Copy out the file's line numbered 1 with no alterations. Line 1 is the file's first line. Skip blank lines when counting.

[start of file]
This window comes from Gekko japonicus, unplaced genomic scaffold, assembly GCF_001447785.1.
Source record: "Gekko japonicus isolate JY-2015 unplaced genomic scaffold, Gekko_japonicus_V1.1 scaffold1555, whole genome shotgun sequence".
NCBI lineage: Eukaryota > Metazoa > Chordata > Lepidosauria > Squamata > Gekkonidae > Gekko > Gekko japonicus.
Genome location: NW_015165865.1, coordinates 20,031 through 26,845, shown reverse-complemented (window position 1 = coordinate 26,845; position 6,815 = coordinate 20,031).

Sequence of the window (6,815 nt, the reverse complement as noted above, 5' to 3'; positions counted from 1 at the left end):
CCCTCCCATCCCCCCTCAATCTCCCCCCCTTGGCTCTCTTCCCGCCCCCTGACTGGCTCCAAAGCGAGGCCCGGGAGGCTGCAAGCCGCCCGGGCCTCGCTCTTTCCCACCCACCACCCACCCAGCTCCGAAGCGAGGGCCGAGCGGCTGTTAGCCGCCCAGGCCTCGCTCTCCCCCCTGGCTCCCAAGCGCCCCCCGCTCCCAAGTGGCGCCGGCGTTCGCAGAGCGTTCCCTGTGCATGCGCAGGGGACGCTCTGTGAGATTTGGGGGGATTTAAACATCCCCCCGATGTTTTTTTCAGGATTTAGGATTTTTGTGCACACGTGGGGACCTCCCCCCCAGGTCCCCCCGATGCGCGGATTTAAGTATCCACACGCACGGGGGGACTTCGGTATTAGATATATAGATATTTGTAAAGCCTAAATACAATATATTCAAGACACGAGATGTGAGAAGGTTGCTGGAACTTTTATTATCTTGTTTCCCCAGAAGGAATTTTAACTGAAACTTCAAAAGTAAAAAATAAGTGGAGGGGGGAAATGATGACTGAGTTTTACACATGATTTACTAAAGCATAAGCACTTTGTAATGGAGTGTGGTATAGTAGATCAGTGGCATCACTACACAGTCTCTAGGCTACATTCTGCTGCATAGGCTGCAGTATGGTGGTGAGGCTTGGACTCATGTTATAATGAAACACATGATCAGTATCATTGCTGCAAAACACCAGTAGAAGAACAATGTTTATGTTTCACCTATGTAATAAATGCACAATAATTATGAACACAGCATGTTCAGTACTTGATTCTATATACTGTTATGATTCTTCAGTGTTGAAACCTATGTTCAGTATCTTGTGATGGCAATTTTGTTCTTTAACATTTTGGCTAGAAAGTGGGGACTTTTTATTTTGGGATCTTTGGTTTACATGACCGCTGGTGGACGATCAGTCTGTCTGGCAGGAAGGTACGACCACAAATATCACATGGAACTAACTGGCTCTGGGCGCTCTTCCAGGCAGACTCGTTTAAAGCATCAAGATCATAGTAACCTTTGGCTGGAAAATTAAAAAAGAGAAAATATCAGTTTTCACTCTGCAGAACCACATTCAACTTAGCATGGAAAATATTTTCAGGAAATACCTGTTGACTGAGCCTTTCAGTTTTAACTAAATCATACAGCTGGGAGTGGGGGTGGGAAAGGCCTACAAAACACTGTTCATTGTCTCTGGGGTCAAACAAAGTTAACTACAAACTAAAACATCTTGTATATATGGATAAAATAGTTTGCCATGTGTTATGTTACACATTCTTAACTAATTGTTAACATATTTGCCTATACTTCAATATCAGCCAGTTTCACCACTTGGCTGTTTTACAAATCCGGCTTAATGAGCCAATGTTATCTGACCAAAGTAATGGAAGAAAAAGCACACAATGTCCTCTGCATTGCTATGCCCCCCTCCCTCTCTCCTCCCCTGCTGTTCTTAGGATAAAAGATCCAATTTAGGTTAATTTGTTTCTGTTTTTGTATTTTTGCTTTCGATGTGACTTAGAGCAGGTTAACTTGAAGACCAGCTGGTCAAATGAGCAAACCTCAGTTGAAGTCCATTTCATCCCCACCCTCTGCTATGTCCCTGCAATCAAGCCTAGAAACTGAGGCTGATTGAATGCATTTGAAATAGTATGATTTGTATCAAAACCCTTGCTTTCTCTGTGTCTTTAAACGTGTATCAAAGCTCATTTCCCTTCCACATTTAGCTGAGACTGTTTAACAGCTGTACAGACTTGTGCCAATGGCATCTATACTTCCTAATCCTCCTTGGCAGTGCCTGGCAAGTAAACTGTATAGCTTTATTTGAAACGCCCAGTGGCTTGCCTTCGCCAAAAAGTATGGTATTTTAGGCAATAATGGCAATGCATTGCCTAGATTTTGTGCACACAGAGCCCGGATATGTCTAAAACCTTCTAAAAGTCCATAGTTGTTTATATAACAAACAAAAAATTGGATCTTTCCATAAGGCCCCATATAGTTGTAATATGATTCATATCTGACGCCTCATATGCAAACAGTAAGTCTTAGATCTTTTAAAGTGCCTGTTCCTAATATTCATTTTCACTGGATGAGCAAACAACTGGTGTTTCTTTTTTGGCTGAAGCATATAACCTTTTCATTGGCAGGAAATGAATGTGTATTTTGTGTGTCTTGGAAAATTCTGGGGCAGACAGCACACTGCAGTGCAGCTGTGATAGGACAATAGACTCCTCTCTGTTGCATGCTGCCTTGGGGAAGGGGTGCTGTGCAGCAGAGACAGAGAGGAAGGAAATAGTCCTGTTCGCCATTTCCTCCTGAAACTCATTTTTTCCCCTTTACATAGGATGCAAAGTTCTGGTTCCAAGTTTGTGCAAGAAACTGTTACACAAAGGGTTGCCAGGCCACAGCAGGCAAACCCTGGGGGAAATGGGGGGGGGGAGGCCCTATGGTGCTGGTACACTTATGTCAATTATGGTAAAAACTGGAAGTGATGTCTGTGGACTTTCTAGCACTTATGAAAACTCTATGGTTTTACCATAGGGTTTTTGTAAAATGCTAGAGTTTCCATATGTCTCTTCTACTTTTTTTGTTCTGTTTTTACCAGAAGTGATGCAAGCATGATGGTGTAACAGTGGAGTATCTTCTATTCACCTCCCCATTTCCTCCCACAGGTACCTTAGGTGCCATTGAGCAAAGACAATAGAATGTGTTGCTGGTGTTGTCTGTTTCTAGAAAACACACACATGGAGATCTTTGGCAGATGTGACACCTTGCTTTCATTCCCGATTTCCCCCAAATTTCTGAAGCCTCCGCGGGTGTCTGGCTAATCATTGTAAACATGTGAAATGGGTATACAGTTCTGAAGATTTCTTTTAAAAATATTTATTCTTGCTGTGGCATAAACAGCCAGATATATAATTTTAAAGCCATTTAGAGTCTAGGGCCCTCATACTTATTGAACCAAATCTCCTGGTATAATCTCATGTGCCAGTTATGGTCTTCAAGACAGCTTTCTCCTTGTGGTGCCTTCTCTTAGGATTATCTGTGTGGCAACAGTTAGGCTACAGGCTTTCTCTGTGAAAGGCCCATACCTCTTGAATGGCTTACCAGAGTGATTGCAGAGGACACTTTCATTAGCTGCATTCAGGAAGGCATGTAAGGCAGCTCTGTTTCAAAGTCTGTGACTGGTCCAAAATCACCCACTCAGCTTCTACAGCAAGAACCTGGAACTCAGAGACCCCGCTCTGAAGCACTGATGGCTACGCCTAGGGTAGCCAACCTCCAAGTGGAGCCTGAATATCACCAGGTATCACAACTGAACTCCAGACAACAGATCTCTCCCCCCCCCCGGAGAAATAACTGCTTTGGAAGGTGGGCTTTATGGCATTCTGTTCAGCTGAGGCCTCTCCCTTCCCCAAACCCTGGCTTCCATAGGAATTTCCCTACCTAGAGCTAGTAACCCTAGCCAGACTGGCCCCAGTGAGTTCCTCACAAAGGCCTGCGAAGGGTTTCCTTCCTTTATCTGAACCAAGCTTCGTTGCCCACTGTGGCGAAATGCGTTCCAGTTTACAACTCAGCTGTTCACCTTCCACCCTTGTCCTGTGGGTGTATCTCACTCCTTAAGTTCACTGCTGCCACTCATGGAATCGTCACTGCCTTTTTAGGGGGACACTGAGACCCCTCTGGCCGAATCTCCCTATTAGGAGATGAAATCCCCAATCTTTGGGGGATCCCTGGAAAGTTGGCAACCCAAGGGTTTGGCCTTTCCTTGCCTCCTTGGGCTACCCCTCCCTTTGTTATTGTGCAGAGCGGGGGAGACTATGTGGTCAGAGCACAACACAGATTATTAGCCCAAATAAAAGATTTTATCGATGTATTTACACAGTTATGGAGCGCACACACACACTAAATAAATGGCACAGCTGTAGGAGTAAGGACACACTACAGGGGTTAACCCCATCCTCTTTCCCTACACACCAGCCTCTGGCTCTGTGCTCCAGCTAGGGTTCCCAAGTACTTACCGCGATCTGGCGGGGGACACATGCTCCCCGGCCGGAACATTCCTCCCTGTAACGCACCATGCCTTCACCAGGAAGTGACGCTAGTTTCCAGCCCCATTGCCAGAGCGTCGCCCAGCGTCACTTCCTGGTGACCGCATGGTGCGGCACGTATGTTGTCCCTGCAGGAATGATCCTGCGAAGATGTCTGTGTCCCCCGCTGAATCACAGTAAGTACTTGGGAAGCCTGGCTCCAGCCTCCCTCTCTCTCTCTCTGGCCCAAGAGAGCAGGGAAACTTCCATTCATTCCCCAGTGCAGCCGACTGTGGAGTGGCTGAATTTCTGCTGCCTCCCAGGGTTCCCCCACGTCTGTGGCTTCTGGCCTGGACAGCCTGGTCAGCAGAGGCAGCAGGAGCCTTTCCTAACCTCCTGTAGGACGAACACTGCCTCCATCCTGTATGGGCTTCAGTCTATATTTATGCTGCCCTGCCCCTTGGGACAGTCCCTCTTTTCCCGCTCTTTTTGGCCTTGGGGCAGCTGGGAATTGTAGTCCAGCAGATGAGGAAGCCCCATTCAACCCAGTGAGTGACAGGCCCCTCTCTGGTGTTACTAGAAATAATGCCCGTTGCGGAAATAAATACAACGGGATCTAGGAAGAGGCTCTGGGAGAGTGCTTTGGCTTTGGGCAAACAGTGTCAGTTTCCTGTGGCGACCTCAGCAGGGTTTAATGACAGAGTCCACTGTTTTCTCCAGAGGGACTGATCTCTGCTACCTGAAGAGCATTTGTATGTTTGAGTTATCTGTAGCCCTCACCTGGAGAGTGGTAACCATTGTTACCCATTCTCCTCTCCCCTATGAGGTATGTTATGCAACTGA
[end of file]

This window comes from Gekko japonicus, unplaced genomic scaffold, assembly GCF_001447785.1.